Wednesday, July 5, 2017

Meeting Reminder

Tomorrow, July 6, Bill Krattinger, the staff member from the National Register Unit of the State Historic Preservation Office whose territory includes Columbia County, will pay a visit to the former Furgary Boat Club--a.k.a. Shantytown, North Dock, and the Shacks. 

Photo: SHPO
After the site visit, Krattinger will meet with the mayor and members of the Common Council to discuss state and national historic designation for the site. That meeting will take place at 4 p.m. at City Hall.


  1. 18 us code s 241

    If two or more persons conspire to injure, oppress, threaten, or intimidate any person in any State, Territory, Commonwealth, Possession, or District in the free exercise or enjoyment of any right or privilege secured to him by the Constitution or laws of the United States, or because of his having so exercised the same; They shall be fined under this title or imprisoned not more than ten years, or both.

  2. Joe, you seem to think that North Bay belongs to you, but it belongs to everyone now. Only out of that reality can anyone pursue their interests, and hopefully to harmonize those interests with those of others.

    Nothing you've ever written here precludes others' enjoyments of the site, (except when it appeared you were threatening the shacks with fire), so what's your problem? I really don't get it.

    In your riddling way, you were clever never to say what kind of realistic future you see there. No one other than the City can ever own the site again, so what else do you suggest?

    If the City can someday lease out a shack, then I suggest that we first "Save the Shacks" and then take it from there.

    If you think there's a conspiracy in this, then maybe you're simply a destructive person. I admit that I suspect as much, seeing how you whip up people's passions. But anyone will tell you that I always reserve a place for your reasonable participation.

    You might begin by making a reasonable proposal, which will be your first.

    The City owns the camps, and that's the overriding circumstance which must frame anyone's "reasonableness."

    1. It's time to make the case that the (only) reason for five/six years of fencing at N Dock is to keep tin boat fishermen from reaching the eastern shore.

  3. There once was room for tin boats and kayakers.

  4. Those that fail to study history are destined to repeat it...

    without any proof I know: that this is the same fight that happened 150 years ago, county fisherfolk won because the path they leave is wide, flat, free and easy to follow.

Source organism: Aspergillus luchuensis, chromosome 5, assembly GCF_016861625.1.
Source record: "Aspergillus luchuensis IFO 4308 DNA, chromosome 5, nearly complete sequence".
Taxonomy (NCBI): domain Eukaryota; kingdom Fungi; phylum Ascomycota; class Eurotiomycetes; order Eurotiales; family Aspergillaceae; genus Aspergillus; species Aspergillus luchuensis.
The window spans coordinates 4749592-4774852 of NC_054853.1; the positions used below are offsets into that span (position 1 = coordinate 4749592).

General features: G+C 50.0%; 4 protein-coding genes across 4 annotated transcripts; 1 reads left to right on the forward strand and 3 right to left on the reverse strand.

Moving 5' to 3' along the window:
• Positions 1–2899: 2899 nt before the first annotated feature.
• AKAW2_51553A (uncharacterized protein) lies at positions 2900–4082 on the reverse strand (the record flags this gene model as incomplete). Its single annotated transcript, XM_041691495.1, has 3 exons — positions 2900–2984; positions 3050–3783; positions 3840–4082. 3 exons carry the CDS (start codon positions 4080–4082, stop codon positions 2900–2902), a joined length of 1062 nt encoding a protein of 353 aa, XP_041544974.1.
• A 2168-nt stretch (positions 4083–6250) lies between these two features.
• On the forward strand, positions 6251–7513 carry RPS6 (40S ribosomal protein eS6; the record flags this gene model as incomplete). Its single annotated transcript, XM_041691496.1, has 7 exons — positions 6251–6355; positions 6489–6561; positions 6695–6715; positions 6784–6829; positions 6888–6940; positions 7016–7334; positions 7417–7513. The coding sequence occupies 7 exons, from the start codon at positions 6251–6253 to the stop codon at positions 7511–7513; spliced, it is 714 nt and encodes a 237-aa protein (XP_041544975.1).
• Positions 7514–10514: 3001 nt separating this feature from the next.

5. Please tell me you agree that yesterday's meeting was a success.

    SHPO's message was that things can move forward now premised on the community's desires. The desire expressed most strongly was the one which you and I agree upon.

    The only question I have - and more than any question I'd now put to the City - is whether or not we'll achieve your ends with or without your support. Please tell me we agree that the latter would be absurd!

    Thanks to the mayor we can do this now; we can move our interests forward. But to be effective, we've simply got to suck up the City's waste of the last five years. That chapter is officially ended, though it would help if everyone desired it to be ended. This is also up to us.

    For the first time in five years the momentum is on our side. It's time to up our game.

    1. Nothing is impossible working together. Imagine if we had "collaborated" from jump...less taxpayer dollars, more use and users.

    2. Exactly: nothing is impossible when we work together.

      And there's no longer any need to "imagine if" when the circumstances currently allow "imagining when."

      All of us got this far together, let's not walk away now thinking we can leave this in the hands of the City.

      The guy from SHPO said it best: it's up to us now, and I didn't take him to mean "up to the Common Council."

      I hope we got the point across to the City that we don't need State permissions, State grants, contractors, bidding processes [etc.] to achieve what people always managed to do without the government's "help."

      We can do this, but we need to work together and to sometimes entertain odd interests which really don't impact our own interests. I know we can do this.